Written by James Hetfield
Cornwall Builders 0800 852 7944
A few years ago, a close friend approached me seeking advice. He was complaining that the builder and architect he had hired never seemed to get along. In fact, he confessed that most of the meetings they heard were more destructive rather than constructive. And the project which was slated to be completed in one month was only half-done. This scenario is familiar with several people and many still ask why the two professionals can’t iron out their differences.
Well, the truth is that builders and architects can work together. Yes many builders complain that architects are too imaginative and lack practicability. In many instances, they will base their work on new concepts that haven’t been tried before and rely on theory. On the other hand, architects argue that most builders are too rigid, lack creativity and are stick to aging practices. And due to this they will spoil good piece simply because they are applying the wrong or obsolete technique on a new concept.
1. Find Trustworthy Partners
Ask an architect or builder why he/she doesn’t trust the other and many will say it’s because he doesn’t know the other party well. Like any other trade, building and construction is about delegation and believing the other party will deliver as agreed. The builders want to work with an architect whose drawings and sketches are easy you understand and practical. The architect desires a builder who doesn’t overlook details and will stick to the grand plan. The best way to achieve this is identifying a trustworthy and competent partner.
2. Bring Builders On-board Earliest Possible
Sometime back, I myself had issues with an architect. The reason being that I was expected to carryout some changes that had been authorised without my involvement. This meant that a section of a wall had to be demolished. Of course the client wasn’t happy with the delay and additional cost. All this issues were as a result on not being brought on board early enough and having to play catch-up. Although architects usually come in the picture first, it’s always recommended to involve builders in the initial stages.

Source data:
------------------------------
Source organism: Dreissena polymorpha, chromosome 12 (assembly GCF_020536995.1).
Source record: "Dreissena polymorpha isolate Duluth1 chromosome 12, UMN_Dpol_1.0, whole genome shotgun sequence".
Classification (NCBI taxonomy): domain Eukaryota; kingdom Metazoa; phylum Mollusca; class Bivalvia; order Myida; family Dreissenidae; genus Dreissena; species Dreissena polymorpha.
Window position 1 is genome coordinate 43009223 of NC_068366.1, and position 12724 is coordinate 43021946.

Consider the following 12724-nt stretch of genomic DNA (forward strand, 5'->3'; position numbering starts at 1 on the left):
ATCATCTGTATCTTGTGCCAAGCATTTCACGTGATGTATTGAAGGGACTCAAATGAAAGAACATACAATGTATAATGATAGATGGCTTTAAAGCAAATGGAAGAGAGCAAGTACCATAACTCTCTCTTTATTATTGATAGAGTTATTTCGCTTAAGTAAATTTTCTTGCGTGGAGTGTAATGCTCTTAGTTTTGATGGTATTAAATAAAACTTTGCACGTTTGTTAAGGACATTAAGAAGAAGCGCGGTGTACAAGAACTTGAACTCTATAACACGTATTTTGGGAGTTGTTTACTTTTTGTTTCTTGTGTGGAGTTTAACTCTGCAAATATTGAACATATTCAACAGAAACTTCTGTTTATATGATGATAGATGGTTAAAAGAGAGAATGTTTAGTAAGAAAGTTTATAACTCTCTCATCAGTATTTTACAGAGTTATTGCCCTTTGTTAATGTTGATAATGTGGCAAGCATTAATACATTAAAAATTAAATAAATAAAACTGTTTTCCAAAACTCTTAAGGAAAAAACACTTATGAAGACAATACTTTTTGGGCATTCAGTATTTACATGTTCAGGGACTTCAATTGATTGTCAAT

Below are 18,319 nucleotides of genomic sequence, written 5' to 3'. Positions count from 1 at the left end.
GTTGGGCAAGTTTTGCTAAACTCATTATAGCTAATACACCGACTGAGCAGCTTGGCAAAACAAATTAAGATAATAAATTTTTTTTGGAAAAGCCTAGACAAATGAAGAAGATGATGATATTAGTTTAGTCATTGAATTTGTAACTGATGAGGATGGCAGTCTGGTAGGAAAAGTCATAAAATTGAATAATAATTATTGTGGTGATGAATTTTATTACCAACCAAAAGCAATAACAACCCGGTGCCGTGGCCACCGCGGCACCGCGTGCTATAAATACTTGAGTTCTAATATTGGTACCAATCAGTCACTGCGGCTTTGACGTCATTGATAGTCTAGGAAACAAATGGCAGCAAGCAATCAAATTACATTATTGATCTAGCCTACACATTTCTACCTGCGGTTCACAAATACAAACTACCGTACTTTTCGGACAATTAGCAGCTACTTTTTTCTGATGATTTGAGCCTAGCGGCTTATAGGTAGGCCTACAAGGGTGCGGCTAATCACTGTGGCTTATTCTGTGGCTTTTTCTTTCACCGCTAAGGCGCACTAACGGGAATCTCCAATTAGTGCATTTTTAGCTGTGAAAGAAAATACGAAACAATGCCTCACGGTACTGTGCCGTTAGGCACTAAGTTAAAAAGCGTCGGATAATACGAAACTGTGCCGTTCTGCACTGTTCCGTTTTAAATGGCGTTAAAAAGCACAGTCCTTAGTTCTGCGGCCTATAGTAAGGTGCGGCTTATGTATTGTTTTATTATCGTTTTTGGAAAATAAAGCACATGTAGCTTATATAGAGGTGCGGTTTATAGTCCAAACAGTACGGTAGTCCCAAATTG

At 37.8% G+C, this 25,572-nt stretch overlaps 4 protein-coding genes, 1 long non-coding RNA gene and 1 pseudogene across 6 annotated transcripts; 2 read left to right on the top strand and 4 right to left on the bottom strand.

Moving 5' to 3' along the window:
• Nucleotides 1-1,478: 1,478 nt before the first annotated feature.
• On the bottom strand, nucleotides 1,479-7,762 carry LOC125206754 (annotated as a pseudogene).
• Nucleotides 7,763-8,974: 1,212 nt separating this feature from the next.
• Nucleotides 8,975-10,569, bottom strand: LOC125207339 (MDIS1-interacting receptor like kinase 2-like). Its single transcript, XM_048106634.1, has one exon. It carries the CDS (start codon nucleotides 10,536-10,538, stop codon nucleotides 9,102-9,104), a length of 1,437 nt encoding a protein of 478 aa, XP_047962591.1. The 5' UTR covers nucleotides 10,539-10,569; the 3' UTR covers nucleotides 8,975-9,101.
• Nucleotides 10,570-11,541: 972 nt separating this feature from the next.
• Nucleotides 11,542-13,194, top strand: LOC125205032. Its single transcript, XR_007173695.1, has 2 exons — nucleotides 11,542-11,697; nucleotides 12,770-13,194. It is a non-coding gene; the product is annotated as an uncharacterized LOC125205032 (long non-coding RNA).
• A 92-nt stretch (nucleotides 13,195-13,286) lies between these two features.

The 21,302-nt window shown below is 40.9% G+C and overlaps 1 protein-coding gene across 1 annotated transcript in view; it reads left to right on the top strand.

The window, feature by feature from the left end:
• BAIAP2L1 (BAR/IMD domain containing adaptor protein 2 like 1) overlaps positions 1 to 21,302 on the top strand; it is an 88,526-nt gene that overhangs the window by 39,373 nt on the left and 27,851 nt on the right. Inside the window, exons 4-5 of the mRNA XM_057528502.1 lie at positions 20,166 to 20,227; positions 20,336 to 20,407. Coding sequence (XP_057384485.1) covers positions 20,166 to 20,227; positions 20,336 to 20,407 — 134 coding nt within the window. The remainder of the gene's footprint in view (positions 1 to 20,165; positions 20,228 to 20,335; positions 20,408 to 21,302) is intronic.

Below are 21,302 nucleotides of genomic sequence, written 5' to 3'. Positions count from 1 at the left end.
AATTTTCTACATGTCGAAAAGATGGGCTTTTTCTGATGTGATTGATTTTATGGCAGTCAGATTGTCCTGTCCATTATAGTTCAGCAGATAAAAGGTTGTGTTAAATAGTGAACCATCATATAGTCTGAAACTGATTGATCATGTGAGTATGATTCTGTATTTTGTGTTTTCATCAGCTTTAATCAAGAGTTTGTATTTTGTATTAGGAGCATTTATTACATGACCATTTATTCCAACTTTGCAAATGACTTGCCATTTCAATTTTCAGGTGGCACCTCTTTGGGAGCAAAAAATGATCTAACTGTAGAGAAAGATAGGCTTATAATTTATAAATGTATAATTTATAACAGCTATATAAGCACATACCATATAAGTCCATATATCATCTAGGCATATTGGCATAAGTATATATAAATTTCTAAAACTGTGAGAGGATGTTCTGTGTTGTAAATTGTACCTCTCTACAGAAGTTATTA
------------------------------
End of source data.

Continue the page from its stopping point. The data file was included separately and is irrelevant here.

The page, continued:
3. Follow a Clear Guideline
Both the architect and builder want to standout in their field and will work extra hard to achieve this. However, at times this ambition becomes impossible simply because there is no clear-cut guideline. What is the role of the architect in this project? When does the builder come in? What happens when there is some conflict? These questions come handy in drafting a work agreement that stipulates what each party needs to do. In our firm, Cornwall Builders, we work with many architects some of whom have been appointed by the client. But to have a clear understanding of everyone’s role, we first sit-down and agree on everything however basic it may appear.
4. Respect each Other’s Profession
The misunderstanding or war between builders and architects is also blamed on superiority. The architect may feel that the sketches and drawings are the reason why the building stands out while the builder argues that without the stone, brick, and mortar, the magnificent building would just be a dream or imagination. Whether a builder, architect, or interior design, you need to respect the other person’s professional and point of view even when you don’t really understand this. And if you feel a bit undermined or disrespected, you are better-off working with another person who values your work and respects you.
5. Have an Open Mind
Architects, builders just like other professionals aren’t created same. You may have worked with a very difficult person earlier but this doesn’t mean the next one will be the same. Also, just because the previous party was very cooperative doesn’t mean all architects or builders will be. It’s therefore essential to have an open mind when undertaking any work. This allows you to first understand the job, the person and see how best your strengths and weaknesses can be put into good use.
The common notion is that builders and architects don’t get along. One party thinks the other is unimaginative, lacks creativity, and prefers sticking to old practices. The other side argues that the other professional is unrealistic, a bit of a snob and believes he is superior. This may have been the case sometime back but things are now changing. For instance, at Cornwall Builders, we have for many years worked well with different architects. In fact, most of our projects involve both parties. And to achieve this, we follow the above pointers so as to ensure there is minimal friction, no party undermines the other, and work as equal parties. At the end of the day, you get exactly what you want within the stipulated time. If you have any construction project in mind, you can always talk to use.